Title 18, United States Code, § 3500, provides that the statements of witnesses need not be produced until such time as the witnesses have testified. The government has stated that it will "agree to the procedure utilized in the case of United States v. Balistrieri, 346 F. Supp. 366 , 388  (E.D.Wis.1972), by furnishing copies of the witnesses' statements twenty-four (24) hours prior to their appearance on the witness stand." In Balistrieri, the government was directed to produce such statements for the defendants' inspection and copying 24 hours "before the start of the trial." 346 F. Supp. at 338. Where the trial is a short one, the 24 hour period is substantially the same whether it runs from the start of the trial or before the witness is called to testify. In the case at bar, the time span may be significantly different, and the better rule is the measurement of 24 hours before the witness is called to testify.
The defendant requests that the Balistrieri procedure be utilized by the court in this action, but that it be applied earlier than in Balistrieri, due to the large number of witnesses and the complexity and length of the trial expected in this action. I am not persuaded that the trial management technique utilized in Balistrieri is inadequate to the needs of the defendant in the case at bar. Accordingly, the government will be directed to produce all statements of persons that the government intends to call as witnesses 24 hours before the witness is called to testify.
Grand jury testimony of government trial witnesses on the subjects about which they testified at the trial is available to a defendant as a matter of right. United States v. Amabile, 395 F.2d 47, 53 (7th Cir. 1968); United States v. Cullen, 305 F. Supp. 695 (E.D.Wis.1969). As a matter of sound trial management, grand jury testimony of prospective government witnesses should be disclosed 24 hours in advance of the calling of the witness. Balistrieri and Cullen, supra.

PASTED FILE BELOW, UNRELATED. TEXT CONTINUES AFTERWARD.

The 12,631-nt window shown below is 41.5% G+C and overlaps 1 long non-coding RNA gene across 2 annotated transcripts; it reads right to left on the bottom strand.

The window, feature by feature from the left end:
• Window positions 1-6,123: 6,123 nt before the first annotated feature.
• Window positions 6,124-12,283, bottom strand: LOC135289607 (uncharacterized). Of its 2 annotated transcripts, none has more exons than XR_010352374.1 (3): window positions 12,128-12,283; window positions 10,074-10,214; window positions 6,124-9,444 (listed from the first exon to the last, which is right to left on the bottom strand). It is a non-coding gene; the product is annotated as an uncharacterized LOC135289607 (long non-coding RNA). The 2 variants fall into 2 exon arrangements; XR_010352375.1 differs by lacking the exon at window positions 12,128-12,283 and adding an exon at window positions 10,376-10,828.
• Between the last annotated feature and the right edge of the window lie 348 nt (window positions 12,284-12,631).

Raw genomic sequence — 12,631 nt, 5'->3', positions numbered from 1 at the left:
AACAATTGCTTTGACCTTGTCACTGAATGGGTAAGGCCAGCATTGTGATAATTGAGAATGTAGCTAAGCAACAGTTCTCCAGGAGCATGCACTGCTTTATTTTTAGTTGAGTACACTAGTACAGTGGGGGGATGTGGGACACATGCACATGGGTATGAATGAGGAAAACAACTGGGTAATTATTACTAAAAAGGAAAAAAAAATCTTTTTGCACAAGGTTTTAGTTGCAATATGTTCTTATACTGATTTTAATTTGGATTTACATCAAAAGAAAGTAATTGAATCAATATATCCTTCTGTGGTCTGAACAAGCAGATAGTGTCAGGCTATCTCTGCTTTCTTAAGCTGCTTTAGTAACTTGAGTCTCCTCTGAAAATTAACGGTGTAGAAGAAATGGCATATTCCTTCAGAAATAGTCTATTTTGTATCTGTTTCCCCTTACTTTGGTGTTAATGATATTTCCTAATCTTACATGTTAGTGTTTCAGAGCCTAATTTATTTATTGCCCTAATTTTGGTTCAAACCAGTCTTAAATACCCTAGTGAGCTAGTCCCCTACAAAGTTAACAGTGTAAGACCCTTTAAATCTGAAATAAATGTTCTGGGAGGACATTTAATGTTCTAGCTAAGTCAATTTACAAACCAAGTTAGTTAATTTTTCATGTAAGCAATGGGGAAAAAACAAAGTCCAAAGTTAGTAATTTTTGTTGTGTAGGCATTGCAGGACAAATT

However, the defendant seeks not only the grand jury testimony of prospective government witnesses but that of all witnesses before the grand jury "those witnesses who appeared before the grand jury and upon whose testimony this indictment was returned." Furthermore, the defendant seeks disclosure substantially earlier than is provided in Balistrieri and Cullen. None of the cases upon which the defendant relies suggests that a defendant is entitled to a transcript of the testimony of all grand jury witnesses, or to grand jury transcripts substantially in advance of trial.
MOTION TO PERMIT COPYING OF DISCOVERY MATERIAL
The defendant has filed a motion to permit him to copy discovery material furnished *744 to him by the plaintiff. The government opposes "a broad court order directing the unlimited copying of Federal investigative files," but it has suggested no governmental interest which would be impaired by allowing defendant to copy any material disclosed to him through the discovery process in this action, and I am aware of none. Such copying, of course, would be undertaken at the defendant's expense and during the government's normal working hours. For the above reasons, the defendant's motion to permit copying of discovery material will be granted.
MOTION FOR A PROTECTIVE ORDER